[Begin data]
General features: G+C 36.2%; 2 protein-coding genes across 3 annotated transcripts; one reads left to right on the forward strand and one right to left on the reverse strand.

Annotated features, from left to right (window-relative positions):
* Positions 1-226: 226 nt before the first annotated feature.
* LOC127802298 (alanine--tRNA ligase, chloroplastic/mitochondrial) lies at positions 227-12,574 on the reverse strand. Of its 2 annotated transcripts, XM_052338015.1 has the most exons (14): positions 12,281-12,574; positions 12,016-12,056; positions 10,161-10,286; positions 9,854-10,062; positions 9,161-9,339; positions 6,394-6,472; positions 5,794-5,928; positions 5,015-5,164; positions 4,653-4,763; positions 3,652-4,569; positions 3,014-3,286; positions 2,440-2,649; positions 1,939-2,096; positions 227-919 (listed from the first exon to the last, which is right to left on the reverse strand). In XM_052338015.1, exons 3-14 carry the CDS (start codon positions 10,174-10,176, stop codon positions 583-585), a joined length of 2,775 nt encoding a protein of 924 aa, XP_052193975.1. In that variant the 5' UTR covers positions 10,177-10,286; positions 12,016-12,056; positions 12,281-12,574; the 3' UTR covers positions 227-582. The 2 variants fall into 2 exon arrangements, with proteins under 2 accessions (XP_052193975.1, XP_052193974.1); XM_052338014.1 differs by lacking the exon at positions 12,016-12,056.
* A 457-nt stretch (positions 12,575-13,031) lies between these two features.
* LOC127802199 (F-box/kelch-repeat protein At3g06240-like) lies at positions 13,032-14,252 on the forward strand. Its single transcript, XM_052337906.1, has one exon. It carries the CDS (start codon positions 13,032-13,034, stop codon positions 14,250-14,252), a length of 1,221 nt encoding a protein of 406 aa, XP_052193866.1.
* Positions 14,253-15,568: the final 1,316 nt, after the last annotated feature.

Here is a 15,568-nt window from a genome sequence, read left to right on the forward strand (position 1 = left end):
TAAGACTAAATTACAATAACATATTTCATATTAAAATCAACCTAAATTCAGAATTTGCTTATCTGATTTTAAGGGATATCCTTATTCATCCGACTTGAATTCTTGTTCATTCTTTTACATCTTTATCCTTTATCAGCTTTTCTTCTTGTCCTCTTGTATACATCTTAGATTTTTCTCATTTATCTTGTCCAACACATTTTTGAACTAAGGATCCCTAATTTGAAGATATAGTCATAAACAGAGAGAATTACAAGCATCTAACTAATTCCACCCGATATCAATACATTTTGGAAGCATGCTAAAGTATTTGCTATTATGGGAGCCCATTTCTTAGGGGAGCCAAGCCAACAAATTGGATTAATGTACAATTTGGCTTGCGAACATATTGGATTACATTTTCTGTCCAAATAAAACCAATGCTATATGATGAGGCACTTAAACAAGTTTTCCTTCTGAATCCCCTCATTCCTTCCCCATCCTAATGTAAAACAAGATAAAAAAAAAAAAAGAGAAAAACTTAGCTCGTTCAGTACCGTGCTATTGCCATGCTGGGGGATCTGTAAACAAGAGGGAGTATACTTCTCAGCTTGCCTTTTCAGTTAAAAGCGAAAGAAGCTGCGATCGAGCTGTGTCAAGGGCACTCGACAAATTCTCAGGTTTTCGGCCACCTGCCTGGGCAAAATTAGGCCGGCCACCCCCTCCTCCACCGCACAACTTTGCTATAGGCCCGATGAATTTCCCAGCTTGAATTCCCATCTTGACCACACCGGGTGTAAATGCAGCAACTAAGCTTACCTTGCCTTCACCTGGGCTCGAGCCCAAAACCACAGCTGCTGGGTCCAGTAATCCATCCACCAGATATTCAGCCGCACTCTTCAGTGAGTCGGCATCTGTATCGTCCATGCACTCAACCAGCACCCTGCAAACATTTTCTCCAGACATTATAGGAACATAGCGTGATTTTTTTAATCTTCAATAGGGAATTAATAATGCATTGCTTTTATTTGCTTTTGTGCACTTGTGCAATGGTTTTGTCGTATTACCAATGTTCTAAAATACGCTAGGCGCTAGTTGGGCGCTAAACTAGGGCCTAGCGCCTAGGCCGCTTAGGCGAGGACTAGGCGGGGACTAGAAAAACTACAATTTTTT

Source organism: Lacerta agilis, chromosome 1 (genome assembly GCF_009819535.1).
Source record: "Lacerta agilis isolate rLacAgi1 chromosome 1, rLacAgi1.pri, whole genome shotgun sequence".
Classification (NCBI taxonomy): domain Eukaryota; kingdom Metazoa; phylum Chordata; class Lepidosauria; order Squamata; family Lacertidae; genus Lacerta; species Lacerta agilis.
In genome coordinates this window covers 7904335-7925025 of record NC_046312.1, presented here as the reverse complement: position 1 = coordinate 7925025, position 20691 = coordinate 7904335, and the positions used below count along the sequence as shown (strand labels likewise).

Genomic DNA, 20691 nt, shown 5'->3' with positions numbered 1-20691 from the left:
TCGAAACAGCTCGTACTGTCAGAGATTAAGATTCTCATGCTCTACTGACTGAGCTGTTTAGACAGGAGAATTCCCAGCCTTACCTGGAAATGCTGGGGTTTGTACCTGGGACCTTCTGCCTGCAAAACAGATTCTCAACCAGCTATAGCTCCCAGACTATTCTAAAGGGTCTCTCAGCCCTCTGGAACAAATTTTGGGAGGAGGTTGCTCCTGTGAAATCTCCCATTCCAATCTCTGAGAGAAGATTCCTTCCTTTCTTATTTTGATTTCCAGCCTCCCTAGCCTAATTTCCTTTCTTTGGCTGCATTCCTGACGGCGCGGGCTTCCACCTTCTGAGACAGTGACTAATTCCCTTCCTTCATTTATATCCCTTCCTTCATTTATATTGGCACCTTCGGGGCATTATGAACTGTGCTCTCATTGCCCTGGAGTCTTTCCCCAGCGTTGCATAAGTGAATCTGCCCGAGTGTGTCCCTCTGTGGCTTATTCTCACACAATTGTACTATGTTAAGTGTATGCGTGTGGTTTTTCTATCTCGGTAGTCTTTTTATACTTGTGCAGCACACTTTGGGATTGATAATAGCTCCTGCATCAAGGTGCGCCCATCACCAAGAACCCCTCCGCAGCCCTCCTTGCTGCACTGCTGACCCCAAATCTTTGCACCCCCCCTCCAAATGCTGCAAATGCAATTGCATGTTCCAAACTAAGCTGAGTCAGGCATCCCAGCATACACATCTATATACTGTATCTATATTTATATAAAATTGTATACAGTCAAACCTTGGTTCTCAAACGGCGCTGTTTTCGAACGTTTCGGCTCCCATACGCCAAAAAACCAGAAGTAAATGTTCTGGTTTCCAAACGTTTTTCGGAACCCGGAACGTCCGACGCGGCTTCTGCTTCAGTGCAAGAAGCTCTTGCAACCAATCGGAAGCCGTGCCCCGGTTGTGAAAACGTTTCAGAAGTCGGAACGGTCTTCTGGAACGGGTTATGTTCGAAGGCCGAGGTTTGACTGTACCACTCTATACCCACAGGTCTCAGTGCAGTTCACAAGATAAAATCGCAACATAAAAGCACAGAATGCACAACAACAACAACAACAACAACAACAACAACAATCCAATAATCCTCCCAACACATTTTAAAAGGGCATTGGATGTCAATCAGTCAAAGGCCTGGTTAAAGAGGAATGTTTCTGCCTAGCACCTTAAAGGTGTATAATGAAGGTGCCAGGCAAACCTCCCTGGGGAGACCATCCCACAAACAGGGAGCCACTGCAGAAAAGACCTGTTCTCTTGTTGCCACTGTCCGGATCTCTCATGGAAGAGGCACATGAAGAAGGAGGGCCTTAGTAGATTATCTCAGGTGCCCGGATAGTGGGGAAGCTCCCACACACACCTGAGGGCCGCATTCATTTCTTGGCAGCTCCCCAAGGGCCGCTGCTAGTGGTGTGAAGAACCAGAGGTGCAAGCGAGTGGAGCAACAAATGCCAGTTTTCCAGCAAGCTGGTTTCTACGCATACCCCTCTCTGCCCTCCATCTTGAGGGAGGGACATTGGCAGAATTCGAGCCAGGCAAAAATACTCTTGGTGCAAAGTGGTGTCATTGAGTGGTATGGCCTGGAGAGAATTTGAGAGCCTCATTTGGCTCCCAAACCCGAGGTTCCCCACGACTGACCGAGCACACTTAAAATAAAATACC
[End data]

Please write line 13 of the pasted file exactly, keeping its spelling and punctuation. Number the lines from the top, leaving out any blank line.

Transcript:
In genome coordinates this window covers 7904335-7925025 of record NC_046312.1, presented here as the reverse complement: position 1 = coordinate 7925025, position 20691 = coordinate 7904335, and the positions used below count along the sequence as shown (strand labels likewise).